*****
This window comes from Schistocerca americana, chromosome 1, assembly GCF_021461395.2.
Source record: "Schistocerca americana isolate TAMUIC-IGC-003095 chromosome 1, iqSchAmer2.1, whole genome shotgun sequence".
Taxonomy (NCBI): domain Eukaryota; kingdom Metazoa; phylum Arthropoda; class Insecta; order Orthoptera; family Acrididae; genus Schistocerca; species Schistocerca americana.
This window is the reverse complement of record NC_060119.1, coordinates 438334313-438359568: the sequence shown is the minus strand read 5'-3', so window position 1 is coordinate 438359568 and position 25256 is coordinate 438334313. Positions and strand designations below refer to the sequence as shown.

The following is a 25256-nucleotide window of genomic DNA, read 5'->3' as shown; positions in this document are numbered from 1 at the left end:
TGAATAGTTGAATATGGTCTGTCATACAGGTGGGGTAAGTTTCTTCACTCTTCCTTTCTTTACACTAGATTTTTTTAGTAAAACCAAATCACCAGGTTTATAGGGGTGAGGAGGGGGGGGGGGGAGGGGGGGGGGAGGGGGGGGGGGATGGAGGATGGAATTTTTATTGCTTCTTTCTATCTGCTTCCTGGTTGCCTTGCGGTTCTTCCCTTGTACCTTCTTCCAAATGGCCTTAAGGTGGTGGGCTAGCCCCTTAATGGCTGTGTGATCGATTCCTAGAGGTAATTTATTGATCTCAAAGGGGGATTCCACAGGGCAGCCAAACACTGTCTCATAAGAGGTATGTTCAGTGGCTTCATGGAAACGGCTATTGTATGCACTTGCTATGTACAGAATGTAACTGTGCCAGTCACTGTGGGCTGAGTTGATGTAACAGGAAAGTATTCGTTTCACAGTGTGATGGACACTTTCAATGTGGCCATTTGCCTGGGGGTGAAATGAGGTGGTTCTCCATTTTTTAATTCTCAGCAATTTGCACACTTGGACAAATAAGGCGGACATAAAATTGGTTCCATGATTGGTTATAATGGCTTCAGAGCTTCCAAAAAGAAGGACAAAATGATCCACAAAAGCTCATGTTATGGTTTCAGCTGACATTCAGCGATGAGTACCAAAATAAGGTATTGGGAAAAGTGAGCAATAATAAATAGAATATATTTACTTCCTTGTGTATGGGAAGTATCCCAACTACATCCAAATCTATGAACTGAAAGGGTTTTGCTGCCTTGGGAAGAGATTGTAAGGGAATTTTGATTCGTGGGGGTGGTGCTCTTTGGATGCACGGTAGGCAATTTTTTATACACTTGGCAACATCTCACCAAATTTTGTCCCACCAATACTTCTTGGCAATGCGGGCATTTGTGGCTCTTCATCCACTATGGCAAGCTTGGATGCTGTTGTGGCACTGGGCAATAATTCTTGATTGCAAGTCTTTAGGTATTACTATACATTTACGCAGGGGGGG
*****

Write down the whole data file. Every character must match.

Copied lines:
This window comes from Schistocerca americana, chromosome 1, assembly GCF_021461395.2.
Source record: "Schistocerca americana isolate TAMUIC-IGC-003095 chromosome 1, iqSchAmer2.1, whole genome shotgun sequence".
Taxonomy (NCBI): domain Eukaryota; kingdom Metazoa; phylum Arthropoda; class Insecta; order Orthoptera; family Acrididae; genus Schistocerca; species Schistocerca americana.
This window is the reverse complement of record NC_060119.1, coordinates 438334313-438359568: the sequence shown is the minus strand read 5'-3', so window position 1 is coordinate 438359568 and position 25256 is coordinate 438334313. Positions and strand designations below refer to the sequence as shown.

The following is a 25256-nucleotide window of genomic DNA, read 5'->3' as shown; positions in this document are numbered from 1 at the left end:
TGAATAGTTGAATATGGTCTGTCATACAGGTGGGGTAAGTTTCTTCACTCTTCCTTTCTTTACACTAGATTTTTTTAGTAAAACCAAATCACCAGGTTTATAGGGGTGAGGAGGGGGGGGGGGGAGGGGGGGGGGAGGGGGGGGGGGATGGAGGATGGAATTTTTATTGCTTCTTTCTATCTGCTTCCTGGTTGCCTTGCGGTTCTTCCCTTGTACCTTCTTCCAAATGGCCTTAAGGTGGTGGGCTAGCCCCTTAATGGCTGTGTGATCGATTCCTAGAGGTAATTTATTGATCTCAAAGGGGGATTCCACAGGGCAGCCAAACACTGTCTCATAAGAGGTATGTTCAGTGGCTTCATGGAAACGGCTATTGTATGCACTTGCTATGTACAGAATGTAACTGTGCCAGTCACTGTGGGCTGAGTTGATGTAACAGGAAAGTATTCGTTTCACAGTGTGATGGACACTTTCAATGTGGCCATTTGCCTGGGGGTGAAATGAGGTGGTTCTCCATTTTTTAATTCTCAGCAATTTGCACACTTGGACAAATAAGGCGGACATAAAATTGGTTCCATGATTGGTTATAATGGCTTCAGAGCTTCCAAAAAGAAGGACAAAATGATCCACAAAAGCTCATGTTATGGTTTCAGCTGACATTCAGCGATGAGTACCAAAATAAGGTATTGGGAAAAGTGAGCAATAATAAATAGAATATATTTACTTCCTTGTGTATGGGAAGTATCCCAACTACATCCAAATCTATGAACTGAAAGGGTTTTGCTGCCTTGGGAAGAGATTGTAAGGGAATTTTGATTCGTGGGGGTGGTGCTCTTTGGATGCACGGTAGGCAATTTTTTATACACTTGGCAACATCTCACCAAATTTTGTCCCACCAATACTTCTTGGCAATGCGGGCATTTGTGGCTCTTCATCCACTATGGCAAGCTTGGATGCTGTTGTGGCACTGGGCAATAATTCTTGATTGCAAGTCTTTAGGTATTACTATACATTTACGCAGGGGGGG